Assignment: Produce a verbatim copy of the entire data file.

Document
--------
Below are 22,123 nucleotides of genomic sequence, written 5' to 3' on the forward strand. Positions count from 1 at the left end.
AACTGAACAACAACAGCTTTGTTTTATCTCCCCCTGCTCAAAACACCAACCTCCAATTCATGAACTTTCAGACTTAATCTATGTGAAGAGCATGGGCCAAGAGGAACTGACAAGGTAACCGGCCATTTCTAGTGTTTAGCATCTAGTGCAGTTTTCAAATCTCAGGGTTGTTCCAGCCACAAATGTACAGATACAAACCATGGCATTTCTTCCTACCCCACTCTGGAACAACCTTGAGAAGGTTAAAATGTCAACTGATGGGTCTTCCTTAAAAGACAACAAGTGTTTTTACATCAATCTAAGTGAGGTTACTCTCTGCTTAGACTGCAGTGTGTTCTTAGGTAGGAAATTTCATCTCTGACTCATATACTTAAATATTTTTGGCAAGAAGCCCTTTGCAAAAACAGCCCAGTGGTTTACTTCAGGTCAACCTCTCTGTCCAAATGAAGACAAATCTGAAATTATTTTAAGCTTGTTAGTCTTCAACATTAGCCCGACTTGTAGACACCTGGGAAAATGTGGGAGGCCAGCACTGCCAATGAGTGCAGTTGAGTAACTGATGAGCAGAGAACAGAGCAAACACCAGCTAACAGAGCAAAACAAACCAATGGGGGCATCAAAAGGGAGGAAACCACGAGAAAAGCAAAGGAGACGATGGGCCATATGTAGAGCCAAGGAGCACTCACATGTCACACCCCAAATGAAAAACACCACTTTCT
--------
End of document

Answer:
Below are 22,123 nucleotides of genomic sequence, written 5' to 3' on the forward strand. Positions count from 1 at the left end.
AACTGAACAACAACAGCTTTGTTTTATCTCCCCCTGCTCAAAACACCAACCTCCAATTCATGAACTTTCAGACTTAATCTATGTGAAGAGCATGGGCCAAGAGGAACTGACAAGGTAACCGGCCATTTCTAGTGTTTAGCATCTAGTGCAGTTTTCAAATCTCAGGGTTGTTCCAGCCACAAATGTACAGATACAAACCATGGCATTTCTTCCTACCCCACTCTGGAACAACCTTGAGAAGGTTAAAATGTCAACTGATGGGTCTTCCTTAAAAGACAACAAGTGTTTTTACATCAATCTAAGTGAGGTTACTCTCTGCTTAGACTGCAGTGTGTTCTTAGGTAGGAAATTTCATCTCTGACTCATATACTTAAATATTTTTGGCAAGAAGCCCTTTGCAAAAACAGCCCAGTGGTTTACTTCAGGTCAACCTCTCTGTCCAAATGAAGACAAATCTGAAATTATTTTAAGCTTGTTAGTCTTCAACATTAGCCCGACTTGTAGACACCTGGGAAAATGTGGGAGGCCAGCACTGCCAATGAGTGCAGTTGAGTAACTGATGAGCAGAGAACAGAGCAAACACCAGCTAACAGAGCAAAACAAACCAATGGGGGCATCAAAAGGGAGGAAACCACGAGAAAAGCAAAGGAGACGATGGGCCATATGTAGAGCCAAGGAGCACTCACATGTCACACCCCAAATGAAAAACACCACTTTCT